Natalie Calderon, who lives in Chicago, plans to attend Indiana State University this fall to study health sciences.
"My high school guidance counselor told me to stay away from [state] schools in Illinois because of the budget crisis," she said. Among the concerns are the possibility of some institutions closing as well as cutbacks in financial aid.
At Indiana State, she will be an honors student and qualified for more scholarship money than she would have received in her home state.
But there were other reasons. "I love the campus a lot," she said. "When I went to visit, everyone was welcoming. It made you feel like it was home."
Calderon joins a growing number of Illinois students deciding to attend Indiana colleges because of their home state's budget woes — and universities such as Indiana State are more than happy to accommodate them.
In fact, Indiana State admissions from Illinois are up 50 percent over this time a year ago, said Indiana State president Dan Bradley. "We're getting a lot more students from Illinois," he said. "There is just so much bad news. ... My guess is that bad news creates anxiety. It's a real sad story for some of those institutions."
While Indiana State has aggressively recruited in Illinois for many years and offers scholarships specifically aimed at Illinois residents, these days, "It's paying off more," the president said.
Illinois' budget woes continue to dominate headlines. The Land of Lincoln has been without a budget since July 2015, and as a result, public universities and community colleges have seen their budgets slashed; the results have been faculty and staff layoffs and furloughs, academic and athletic program cuts and declining enrollments.
The Monetary Award Program, which provides grants for low-income students, also has not been funded, forcing many schools to try to absorb the costs.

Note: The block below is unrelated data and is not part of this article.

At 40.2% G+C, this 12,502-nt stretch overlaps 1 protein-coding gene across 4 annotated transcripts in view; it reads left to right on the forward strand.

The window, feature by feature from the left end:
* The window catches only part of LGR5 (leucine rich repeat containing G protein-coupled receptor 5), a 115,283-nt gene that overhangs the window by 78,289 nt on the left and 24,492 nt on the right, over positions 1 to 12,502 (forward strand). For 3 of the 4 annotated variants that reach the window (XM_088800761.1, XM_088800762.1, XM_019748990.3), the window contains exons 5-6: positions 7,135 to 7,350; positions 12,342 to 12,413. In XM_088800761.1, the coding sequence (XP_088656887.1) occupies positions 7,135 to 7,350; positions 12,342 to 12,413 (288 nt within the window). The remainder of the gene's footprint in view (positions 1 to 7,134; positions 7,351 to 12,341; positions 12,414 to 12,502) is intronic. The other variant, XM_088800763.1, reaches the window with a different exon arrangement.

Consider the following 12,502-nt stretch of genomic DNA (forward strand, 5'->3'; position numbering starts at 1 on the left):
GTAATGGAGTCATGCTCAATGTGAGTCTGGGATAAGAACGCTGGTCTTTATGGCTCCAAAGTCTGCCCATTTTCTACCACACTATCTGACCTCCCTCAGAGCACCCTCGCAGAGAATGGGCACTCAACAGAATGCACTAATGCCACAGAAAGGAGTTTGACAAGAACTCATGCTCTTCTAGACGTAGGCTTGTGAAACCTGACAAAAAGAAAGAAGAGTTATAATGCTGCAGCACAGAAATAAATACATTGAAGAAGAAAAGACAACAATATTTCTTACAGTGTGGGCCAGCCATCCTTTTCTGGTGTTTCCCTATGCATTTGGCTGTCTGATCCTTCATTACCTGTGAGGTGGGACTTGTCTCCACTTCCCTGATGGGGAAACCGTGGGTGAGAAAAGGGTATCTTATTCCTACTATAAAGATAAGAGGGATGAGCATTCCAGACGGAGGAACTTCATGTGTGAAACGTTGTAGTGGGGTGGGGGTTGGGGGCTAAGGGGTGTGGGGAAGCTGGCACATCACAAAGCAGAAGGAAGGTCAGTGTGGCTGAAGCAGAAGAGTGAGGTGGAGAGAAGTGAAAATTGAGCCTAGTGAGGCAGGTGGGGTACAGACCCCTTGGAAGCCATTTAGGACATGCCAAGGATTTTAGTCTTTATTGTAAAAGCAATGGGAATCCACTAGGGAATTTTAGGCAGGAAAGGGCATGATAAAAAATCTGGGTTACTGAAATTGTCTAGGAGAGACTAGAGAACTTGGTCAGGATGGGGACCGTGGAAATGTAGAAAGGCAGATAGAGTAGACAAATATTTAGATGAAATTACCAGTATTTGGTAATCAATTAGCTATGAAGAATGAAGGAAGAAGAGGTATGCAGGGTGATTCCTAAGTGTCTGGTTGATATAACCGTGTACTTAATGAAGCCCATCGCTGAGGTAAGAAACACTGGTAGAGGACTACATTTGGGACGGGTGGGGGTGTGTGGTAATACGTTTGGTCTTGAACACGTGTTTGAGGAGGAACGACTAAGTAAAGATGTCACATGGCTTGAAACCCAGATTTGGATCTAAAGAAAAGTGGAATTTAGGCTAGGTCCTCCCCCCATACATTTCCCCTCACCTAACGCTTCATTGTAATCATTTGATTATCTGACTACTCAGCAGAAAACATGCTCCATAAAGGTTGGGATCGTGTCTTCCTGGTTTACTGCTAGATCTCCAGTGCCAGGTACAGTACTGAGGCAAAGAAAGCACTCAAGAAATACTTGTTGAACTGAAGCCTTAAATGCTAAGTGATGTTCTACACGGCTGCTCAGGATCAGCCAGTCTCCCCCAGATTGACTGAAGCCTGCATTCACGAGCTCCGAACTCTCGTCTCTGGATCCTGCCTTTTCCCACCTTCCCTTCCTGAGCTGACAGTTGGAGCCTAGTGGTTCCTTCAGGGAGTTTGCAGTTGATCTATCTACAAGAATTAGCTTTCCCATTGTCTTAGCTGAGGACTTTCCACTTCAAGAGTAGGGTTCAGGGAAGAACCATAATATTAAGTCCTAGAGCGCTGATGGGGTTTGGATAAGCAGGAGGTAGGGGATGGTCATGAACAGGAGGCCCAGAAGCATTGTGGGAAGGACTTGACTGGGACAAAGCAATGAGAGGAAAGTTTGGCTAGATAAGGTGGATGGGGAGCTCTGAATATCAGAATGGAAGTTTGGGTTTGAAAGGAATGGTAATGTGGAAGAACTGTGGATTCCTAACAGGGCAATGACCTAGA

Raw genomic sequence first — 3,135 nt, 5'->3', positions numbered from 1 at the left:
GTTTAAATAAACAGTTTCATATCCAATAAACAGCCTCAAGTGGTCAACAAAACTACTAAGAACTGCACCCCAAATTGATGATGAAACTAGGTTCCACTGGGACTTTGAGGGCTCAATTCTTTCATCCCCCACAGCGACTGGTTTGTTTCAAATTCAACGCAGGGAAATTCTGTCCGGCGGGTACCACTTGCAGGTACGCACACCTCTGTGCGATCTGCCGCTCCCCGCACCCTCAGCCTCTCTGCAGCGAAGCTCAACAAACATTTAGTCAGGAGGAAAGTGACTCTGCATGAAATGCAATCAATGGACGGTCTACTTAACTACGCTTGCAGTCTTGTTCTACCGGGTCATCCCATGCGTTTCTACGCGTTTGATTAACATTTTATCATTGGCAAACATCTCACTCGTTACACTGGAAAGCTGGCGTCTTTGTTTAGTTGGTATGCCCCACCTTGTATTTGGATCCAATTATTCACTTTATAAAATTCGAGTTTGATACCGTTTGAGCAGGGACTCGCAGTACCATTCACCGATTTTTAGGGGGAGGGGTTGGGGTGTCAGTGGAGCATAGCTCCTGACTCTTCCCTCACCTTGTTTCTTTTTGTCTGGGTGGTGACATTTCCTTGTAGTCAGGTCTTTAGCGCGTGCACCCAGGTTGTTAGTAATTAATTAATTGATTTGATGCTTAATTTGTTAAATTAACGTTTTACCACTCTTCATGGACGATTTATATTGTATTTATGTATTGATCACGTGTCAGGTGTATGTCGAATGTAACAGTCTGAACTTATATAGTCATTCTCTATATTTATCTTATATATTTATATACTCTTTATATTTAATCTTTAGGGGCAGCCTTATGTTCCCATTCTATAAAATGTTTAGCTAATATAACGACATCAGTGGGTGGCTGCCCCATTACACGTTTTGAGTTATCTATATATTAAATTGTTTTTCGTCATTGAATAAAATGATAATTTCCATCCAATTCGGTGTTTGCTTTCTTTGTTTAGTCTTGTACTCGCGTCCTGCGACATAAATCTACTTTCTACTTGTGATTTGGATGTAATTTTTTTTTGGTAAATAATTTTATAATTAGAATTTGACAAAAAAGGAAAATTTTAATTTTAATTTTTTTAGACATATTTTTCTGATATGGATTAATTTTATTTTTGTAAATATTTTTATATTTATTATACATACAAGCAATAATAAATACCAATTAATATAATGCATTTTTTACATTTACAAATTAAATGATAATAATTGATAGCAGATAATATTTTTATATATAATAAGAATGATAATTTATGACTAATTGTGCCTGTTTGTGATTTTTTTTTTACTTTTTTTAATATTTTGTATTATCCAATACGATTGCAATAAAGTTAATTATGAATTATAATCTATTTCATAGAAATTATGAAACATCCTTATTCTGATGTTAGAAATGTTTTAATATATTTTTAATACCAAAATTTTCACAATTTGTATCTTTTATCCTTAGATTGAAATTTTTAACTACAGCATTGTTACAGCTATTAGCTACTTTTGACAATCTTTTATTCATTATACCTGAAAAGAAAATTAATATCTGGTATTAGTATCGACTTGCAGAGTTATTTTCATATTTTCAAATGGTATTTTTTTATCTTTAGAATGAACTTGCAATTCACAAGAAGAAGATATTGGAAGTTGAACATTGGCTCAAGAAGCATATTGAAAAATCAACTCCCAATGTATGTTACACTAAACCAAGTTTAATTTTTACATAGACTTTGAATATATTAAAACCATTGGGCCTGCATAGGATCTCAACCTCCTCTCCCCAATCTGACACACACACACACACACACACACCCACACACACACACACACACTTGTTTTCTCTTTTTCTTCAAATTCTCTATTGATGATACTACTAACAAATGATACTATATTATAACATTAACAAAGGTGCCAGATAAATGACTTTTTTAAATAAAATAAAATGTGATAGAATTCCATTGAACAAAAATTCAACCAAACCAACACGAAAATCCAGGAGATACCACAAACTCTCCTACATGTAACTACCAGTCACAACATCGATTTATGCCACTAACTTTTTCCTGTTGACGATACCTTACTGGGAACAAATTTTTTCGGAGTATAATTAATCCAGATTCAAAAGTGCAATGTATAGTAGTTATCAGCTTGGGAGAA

And now, the Higher Learning Commission president says there could be accreditation consequences.
John Beacon, Indiana State's senior vice president for enrollment management, marketing and communications, believes the growth from Illinois "is in part due to the state appropriations issues plaguing Illinois public universities for the past three years. While Illinois has long had a significant number of students seek out-of-state enrollment, the recent fiscal crisis is prompting more students to leave ... I anticipate this will continue for at least another five years."
One of Indiana State's recruitment tools is a merit achievement scholarship to academically well qualified Illinois residents, which allows them to attend ISU at a tuition discount over what a non-resident normally would pay, Beacon said. The scholarship "gives us a competitive edge against students in Illinois attending their home public universities."
He noted that last year, Indiana State had a total undergraduate enrollment from Illinois of 1,104 students. This fall, the university anticipates enrolling around 420 new freshmen from Illinois, compared to 250 new Illinois freshmen last fall, he said.
From Calderon's standpoint, the Illinois budget crisis "is sad, it really is, that we have all these amazing opportunities that are being taken away because we don't know how to budget."
The way things are looking, when she thinks about a future career, "I hope it's not in Illinois," she said.
Another Illinois resident planning to attend Indiana State this fall is Abigail Barr of Effingham, who plans to study social work.
While Eastern Illinois University is closer, she never applied there. "Eastern Illinois has a lot of money problems," she said, and she wasn't sure she wanted to take that chance.
"ISU had a lot to offer," including scholarship money, she said. "It's a really nice campus."
And, it's about the right distance from home, she said. She applied to Southern Illinois in Carbondale, but she doesn't want to travel that far for college.
She has several friends who have chosen to remain in Illinois for their college education, although she knows a few who will attend Indiana State, including her roommates. She believes those attending Indiana State have chosen to do so in part because of scholarships and academic programs, among other reasons.
Sue Loughlin can be reached at 812-231-4235 or at email@example.com Follow Sue on Twitter @TribStarSue.